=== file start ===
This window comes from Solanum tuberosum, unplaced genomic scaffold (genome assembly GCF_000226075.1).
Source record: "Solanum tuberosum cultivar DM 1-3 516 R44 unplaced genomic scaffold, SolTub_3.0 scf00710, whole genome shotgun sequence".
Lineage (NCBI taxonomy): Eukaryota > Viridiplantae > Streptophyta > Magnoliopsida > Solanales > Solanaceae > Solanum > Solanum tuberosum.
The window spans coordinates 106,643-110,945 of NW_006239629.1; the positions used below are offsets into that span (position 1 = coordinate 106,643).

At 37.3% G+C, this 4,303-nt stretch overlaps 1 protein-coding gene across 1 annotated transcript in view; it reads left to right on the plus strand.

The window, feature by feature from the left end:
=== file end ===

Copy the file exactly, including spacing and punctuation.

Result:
This window comes from Solanum tuberosum, unplaced genomic scaffold (genome assembly GCF_000226075.1).
Source record: "Solanum tuberosum cultivar DM 1-3 516 R44 unplaced genomic scaffold, SolTub_3.0 scf00710, whole genome shotgun sequence".
Lineage (NCBI taxonomy): Eukaryota > Viridiplantae > Streptophyta > Magnoliopsida > Solanales > Solanaceae > Solanum > Solanum tuberosum.
The window spans coordinates 106,643-110,945 of NW_006239629.1; the positions used below are offsets into that span (position 1 = coordinate 106,643).

At 37.3% G+C, this 4,303-nt stretch overlaps 1 protein-coding gene across 1 annotated transcript in view; it reads left to right on the plus strand.

The window, feature by feature from the left end: